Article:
This book documents the Red Children’s Republic constructed by two thousand Red Falcons, both boys and girls, who gathered on a remote lakeside to create a temporary utopian and egalitarian community. The Red Falcons, a German youth organization established in 1925 with the Social Democratic Party, recruited children from the urban working classes and emphasized personal development through contact with nature. The resulting book, “by workers’ children, for workers’ children,” was designed according to the principles of the New Typography movement, with sans serif type, asymmetrical page layouts, and photomontage, which reinforced the holiday camp’s revolutionary significance. The group was outlawed following Adolf Hitler’s rise to power in 1933.
Learn more at MoMA.org/centuryofthechild

Niels Brodersen and Richard Grune. Cover of the book Die rote Kinderrepublik (Red children’s republic), by Andreas Gayk. 1930

This book documents the Red Children’s Republic constructed by two thousand Red Falcons, both boys and girls, who gathered on a remote lakeside to create a temporary utopian and egalitarian community. The Red Falcons, a German youth organization established in 1925 with the Social Democratic Party, recruited children from the urban working classes and emphasized personal development through contact with nature. The resulting book, “by workers’ children, for workers’ children,” was designed according to the principles of the New Typography movement, with sans serif type, asymmetrical page layouts, and photomontage, which reinforced the holiday camp’s revolutionary significance. The group was outlawed following Adolf Hitler’s rise to power in 1933.

Learn more at MoMA.org/centuryofthechild

Giacomo Balla. Child’s wardrobe. 1918
Childlike figures composed of geometric forms flank the sides of this wardrobe. The piece was from a series of experimental interiors and toys for children created by Balla at the height of his involvement with Italian Futurism, an early-twentieth-century movement that emphasized concepts such as speed and industry, it also followed the birth of his second daughter, Elica (“propellor” in Italian), in 1914. Balla viewed design for children as an important part of the Futurist mission to reconstruct society, seeing their youthful energy was a natural match for expressions of the frenetic tempo of modern life.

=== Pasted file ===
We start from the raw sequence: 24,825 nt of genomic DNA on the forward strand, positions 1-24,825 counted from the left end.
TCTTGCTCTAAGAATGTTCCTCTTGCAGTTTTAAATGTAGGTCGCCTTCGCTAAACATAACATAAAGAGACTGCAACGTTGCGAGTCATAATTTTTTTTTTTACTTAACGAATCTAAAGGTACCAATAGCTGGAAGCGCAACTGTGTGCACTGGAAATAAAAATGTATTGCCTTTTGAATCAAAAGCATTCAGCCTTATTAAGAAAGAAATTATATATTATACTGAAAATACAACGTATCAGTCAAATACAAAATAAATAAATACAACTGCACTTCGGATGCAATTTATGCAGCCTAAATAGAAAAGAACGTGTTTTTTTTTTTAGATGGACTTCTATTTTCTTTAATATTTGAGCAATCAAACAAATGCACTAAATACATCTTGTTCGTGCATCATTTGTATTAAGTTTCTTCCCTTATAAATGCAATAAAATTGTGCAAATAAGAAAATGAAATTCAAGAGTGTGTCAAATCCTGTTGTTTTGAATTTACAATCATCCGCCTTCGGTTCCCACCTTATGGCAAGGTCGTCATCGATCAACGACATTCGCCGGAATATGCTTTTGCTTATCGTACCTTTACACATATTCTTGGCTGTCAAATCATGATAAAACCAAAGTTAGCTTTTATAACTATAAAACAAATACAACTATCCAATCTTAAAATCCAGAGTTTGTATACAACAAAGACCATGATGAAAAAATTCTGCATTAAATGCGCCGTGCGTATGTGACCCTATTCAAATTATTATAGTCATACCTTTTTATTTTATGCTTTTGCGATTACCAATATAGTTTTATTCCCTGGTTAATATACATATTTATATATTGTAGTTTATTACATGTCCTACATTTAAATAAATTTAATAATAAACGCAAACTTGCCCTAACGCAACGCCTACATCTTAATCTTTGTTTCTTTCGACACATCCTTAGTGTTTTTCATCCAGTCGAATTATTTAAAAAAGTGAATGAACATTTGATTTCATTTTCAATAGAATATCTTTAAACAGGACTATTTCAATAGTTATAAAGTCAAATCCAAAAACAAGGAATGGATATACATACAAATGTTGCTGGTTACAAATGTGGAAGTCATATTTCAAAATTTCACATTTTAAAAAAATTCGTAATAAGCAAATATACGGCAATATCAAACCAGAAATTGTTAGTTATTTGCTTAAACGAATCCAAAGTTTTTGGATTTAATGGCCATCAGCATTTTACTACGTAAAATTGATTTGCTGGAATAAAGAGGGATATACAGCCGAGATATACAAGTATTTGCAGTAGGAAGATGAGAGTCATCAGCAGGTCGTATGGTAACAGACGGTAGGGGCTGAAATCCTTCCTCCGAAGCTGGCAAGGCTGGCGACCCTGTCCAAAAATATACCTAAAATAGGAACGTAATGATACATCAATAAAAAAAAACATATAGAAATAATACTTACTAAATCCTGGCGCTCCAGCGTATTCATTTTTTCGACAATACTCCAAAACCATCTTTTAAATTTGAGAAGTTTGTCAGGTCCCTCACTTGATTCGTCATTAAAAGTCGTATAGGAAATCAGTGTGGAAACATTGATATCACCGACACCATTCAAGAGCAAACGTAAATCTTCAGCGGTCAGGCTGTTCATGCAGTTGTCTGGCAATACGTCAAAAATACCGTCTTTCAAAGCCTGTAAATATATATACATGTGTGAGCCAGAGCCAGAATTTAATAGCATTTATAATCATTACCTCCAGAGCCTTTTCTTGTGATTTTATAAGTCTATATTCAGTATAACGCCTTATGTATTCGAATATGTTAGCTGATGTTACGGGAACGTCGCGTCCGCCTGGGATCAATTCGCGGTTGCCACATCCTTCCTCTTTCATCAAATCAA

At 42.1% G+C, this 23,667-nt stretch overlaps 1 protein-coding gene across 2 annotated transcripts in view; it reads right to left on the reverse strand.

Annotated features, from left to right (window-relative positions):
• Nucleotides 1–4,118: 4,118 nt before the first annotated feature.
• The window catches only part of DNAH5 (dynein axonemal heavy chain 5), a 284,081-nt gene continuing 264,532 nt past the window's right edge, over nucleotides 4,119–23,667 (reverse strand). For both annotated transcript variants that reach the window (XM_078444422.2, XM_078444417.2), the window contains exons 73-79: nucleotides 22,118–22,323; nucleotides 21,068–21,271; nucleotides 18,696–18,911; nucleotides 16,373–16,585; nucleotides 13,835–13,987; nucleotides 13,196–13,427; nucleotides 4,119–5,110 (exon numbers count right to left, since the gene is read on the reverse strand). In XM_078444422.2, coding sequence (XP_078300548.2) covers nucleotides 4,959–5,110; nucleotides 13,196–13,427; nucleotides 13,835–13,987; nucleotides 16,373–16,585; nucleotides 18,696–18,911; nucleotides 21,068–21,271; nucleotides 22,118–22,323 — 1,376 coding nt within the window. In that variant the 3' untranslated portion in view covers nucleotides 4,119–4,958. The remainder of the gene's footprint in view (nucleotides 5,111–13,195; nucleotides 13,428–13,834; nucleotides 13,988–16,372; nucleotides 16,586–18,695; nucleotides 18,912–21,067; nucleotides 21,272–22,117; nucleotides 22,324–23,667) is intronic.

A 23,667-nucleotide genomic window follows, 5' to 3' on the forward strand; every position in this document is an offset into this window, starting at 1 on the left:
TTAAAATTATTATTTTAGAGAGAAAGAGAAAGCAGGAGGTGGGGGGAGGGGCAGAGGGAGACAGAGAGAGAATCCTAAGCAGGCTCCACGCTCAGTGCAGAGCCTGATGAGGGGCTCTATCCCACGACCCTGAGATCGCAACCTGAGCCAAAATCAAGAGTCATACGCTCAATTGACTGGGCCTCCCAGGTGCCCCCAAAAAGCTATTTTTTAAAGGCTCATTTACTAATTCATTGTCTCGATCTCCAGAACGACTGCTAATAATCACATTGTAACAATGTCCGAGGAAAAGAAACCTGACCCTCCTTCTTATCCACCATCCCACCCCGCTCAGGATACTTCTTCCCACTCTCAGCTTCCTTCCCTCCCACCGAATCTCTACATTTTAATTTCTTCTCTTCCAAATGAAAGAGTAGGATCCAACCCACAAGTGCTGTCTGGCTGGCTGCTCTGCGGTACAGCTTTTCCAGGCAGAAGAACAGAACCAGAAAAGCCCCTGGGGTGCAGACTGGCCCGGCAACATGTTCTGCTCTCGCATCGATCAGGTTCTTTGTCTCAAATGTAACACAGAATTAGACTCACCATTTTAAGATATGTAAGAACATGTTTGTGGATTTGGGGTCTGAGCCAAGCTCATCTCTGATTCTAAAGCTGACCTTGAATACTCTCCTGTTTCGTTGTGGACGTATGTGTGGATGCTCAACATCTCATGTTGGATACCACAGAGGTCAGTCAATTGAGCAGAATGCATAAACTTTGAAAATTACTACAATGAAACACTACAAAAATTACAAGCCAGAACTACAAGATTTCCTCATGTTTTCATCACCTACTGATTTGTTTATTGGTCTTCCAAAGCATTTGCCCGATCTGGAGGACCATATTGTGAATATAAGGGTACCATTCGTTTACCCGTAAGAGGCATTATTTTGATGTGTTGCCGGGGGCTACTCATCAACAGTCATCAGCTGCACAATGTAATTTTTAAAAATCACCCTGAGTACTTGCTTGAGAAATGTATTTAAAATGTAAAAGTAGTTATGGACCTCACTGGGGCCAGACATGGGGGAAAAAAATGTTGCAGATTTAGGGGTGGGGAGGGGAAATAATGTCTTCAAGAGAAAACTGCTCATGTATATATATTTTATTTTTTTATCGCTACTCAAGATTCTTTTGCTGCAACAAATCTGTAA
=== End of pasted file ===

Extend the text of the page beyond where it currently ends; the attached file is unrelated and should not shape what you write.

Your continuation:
Learn more at MoMA.org/centuryofthechild

Giacomo Balla. Child’s wardrobe. 1918

Childlike figures composed of geometric forms flank the sides of this wardrobe. The piece was from a series of experimental interiors and toys for children created by Balla at the height of his involvement with Italian Futurism, an early-twentieth-century movement that emphasized concepts such as speed and industry, it also followed the birth of his second daughter, Elica (“propellor” in Italian), in 1914. Balla viewed design for children as an important part of the Futurist mission to reconstruct society, seeing their youthful energy was a natural match for expressions of the frenetic tempo of modern life.

Learn more at MoMA.org/centuryofthechild

SAKAMPF board game. 1933
After 1933 all German children’s organizations were outlawed except for the officially sanctioned Hitler Youth, and the paramilitary overtones of German youth culture became more pronounced. These priorities were reinforced by Nazi-themed toys, books, and board games such as SAKAMPF, which prepared young boys for an active role in the armed forces and encouraged them to identify with the Nazi insignia and ideology.
Learn more at MoMA.org/centuryofthechild

SAKAMPF board game. 1933

After 1933 all German children’s organizations were outlawed except for the officially sanctioned Hitler Youth, and the paramilitary overtones of German youth culture became more pronounced. These priorities were reinforced by Nazi-themed toys, books, and board games such as SAKAMPF, which prepared young boys for an active role in the armed forces and encouraged them to identify with the Nazi insignia and ideology.

Learn more at MoMA.org/centuryofthechild

Get your daily dose of design from the MoMA exhibition Century of the Child: Growing by Design, 1900–2000. During each of the 100 days of the exhibition we will showcase an object featured in the show.

To find out more about Century of the Child visit MoMA.org/centuryofthechild.

Purchase the exhibition catalogue on MoMAStore.org or get the digital edition for the iPad on iTunes.